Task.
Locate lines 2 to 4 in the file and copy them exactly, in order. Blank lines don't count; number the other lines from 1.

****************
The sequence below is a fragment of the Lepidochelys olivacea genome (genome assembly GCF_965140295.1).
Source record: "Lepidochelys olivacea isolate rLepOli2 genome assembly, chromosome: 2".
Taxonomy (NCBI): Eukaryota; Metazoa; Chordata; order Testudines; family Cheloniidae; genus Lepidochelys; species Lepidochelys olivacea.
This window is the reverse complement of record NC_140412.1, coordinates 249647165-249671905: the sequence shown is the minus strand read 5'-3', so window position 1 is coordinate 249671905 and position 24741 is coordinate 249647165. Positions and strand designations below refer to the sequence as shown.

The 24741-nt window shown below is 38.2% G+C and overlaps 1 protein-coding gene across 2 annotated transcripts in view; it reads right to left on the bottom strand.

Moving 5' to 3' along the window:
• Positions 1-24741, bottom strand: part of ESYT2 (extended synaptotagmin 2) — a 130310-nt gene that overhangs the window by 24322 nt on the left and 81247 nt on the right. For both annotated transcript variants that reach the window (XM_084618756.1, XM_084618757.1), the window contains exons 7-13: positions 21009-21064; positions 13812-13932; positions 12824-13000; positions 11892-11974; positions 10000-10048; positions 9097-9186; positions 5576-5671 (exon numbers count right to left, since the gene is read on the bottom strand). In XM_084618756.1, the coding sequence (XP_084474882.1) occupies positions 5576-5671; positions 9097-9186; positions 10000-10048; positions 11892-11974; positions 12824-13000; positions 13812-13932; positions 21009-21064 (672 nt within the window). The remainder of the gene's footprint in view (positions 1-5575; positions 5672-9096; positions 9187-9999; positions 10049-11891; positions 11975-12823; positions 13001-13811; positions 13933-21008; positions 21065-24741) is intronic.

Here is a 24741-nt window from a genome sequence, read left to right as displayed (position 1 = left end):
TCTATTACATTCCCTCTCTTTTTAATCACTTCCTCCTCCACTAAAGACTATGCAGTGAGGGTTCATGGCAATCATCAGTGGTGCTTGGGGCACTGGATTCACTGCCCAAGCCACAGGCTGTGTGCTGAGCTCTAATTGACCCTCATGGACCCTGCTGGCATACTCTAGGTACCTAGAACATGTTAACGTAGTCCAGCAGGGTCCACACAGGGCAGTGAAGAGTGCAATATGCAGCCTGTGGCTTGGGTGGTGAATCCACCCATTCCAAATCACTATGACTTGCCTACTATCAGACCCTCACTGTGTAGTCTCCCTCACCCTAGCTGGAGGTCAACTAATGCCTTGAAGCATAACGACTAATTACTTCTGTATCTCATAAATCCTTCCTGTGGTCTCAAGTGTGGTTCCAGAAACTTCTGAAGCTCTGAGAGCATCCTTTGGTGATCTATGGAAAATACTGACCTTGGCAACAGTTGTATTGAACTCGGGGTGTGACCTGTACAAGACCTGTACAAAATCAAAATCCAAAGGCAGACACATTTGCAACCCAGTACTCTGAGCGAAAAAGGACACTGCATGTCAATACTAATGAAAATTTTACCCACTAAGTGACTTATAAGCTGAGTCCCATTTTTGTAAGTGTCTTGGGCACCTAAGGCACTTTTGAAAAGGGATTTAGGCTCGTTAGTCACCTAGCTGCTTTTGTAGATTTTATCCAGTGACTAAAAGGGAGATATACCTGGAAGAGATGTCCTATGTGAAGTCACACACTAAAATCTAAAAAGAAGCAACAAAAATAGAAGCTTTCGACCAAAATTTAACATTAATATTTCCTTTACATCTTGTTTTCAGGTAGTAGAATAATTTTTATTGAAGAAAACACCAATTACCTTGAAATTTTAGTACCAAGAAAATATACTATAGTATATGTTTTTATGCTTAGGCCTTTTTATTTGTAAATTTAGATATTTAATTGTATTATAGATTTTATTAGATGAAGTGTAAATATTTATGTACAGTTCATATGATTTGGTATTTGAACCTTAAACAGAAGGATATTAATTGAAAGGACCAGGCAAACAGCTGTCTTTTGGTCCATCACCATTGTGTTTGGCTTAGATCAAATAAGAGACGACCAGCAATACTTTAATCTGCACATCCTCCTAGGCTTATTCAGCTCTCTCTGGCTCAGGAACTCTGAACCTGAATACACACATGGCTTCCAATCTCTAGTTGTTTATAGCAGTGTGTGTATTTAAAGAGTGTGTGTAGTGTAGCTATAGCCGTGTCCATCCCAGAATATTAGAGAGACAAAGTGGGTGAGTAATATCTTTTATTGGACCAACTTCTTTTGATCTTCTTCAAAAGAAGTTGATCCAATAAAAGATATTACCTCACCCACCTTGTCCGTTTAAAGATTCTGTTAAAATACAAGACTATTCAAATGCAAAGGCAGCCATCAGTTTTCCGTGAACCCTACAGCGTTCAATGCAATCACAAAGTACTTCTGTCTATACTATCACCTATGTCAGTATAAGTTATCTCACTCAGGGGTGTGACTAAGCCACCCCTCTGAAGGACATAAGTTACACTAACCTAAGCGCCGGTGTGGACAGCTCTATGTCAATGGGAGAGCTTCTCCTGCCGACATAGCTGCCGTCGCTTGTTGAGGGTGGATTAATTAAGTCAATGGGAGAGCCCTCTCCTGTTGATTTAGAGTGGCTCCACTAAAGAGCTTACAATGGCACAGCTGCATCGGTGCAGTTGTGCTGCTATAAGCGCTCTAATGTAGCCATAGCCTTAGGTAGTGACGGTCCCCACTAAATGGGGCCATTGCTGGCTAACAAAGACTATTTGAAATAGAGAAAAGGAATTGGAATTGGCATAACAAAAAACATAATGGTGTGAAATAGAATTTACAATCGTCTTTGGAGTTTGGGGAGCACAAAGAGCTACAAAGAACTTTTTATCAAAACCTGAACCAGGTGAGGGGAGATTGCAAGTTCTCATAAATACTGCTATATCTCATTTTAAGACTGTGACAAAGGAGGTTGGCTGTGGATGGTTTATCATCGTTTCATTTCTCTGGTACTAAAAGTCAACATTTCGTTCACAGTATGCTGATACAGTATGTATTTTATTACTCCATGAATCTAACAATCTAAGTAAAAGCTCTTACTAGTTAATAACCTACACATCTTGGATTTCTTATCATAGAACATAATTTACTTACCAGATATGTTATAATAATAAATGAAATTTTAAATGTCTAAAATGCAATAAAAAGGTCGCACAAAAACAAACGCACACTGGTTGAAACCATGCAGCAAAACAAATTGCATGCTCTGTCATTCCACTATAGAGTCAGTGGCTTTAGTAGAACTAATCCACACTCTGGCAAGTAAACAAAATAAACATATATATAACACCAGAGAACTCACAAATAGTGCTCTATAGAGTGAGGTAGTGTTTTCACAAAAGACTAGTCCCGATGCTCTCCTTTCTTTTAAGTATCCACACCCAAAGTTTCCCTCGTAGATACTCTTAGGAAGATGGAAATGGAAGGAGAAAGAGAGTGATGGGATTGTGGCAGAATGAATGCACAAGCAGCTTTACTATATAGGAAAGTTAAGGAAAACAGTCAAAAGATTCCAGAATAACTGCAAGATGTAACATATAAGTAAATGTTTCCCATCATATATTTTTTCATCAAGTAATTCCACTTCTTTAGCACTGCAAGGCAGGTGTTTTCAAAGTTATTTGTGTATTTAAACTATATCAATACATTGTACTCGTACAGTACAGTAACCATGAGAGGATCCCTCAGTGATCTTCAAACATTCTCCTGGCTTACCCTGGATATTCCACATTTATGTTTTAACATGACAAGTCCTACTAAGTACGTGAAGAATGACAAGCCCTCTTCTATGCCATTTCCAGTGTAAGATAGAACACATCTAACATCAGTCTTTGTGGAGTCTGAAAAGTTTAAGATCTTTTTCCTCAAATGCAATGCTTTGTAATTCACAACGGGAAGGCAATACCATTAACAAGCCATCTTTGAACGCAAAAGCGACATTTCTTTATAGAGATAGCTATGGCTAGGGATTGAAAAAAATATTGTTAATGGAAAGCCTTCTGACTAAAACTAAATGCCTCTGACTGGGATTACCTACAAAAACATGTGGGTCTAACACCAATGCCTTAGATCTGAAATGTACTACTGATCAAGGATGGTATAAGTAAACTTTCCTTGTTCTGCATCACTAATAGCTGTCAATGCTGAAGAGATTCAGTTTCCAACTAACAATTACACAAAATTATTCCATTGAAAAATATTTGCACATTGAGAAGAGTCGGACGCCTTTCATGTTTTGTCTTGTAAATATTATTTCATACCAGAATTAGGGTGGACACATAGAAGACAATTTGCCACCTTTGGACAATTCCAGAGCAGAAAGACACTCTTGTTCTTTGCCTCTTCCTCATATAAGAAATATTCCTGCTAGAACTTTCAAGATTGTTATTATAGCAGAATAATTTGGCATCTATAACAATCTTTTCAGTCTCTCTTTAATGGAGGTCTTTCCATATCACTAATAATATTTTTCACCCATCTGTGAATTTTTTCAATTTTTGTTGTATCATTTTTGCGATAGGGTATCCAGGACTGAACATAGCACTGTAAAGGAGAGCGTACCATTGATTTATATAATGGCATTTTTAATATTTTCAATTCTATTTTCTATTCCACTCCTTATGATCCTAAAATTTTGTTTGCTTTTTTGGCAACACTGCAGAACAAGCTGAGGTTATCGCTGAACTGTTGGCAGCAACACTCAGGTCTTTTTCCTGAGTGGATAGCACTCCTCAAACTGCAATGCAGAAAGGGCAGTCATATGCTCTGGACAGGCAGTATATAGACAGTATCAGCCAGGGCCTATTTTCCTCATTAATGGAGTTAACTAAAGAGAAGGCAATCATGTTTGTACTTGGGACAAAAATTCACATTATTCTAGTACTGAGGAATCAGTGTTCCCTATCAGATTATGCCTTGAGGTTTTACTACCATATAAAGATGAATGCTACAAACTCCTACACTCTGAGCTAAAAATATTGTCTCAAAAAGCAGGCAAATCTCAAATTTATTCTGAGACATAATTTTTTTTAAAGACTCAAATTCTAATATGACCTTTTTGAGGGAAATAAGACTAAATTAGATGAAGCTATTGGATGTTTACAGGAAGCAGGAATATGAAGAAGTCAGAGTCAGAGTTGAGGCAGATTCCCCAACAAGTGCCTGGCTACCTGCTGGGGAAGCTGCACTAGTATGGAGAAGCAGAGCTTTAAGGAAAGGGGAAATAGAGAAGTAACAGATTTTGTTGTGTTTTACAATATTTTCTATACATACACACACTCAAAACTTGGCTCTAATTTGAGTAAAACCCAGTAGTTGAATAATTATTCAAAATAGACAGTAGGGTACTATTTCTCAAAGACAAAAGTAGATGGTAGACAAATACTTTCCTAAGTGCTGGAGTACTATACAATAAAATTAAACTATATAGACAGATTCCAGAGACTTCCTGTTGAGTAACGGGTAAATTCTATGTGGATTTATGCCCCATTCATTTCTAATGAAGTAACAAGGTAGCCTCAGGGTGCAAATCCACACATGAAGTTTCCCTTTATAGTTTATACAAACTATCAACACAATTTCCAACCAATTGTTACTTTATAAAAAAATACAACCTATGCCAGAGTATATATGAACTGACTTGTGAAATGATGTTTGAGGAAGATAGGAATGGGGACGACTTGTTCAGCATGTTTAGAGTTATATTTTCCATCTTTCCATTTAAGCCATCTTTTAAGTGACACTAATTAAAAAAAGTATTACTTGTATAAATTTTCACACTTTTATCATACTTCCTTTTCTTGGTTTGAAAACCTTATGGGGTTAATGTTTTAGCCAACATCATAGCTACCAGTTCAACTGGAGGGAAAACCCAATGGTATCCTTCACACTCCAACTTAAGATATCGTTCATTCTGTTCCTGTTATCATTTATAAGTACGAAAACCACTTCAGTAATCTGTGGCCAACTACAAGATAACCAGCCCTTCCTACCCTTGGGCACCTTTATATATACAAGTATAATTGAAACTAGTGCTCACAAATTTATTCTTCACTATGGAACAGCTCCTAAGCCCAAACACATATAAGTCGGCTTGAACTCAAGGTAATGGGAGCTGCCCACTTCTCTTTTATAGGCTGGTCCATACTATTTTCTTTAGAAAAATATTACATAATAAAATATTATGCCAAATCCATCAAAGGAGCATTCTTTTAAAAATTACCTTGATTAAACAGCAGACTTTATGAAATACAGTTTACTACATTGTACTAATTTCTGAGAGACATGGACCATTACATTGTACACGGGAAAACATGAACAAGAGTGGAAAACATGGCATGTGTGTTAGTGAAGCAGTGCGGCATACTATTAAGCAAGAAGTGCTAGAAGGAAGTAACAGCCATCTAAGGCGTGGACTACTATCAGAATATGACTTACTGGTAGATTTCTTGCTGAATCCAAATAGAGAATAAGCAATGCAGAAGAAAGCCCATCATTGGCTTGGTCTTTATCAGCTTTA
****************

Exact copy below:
Source record: "Lepidochelys olivacea isolate rLepOli2 genome assembly, chromosome: 2".
Taxonomy (NCBI): Eukaryota; Metazoa; Chordata; order Testudines; family Cheloniidae; genus Lepidochelys; species Lepidochelys olivacea.
This window is the reverse complement of record NC_140412.1, coordinates 249647165-249671905: the sequence shown is the minus strand read 5'-3', so window position 1 is coordinate 249671905 and position 24741 is coordinate 249647165. Positions and strand designations below refer to the sequence as shown.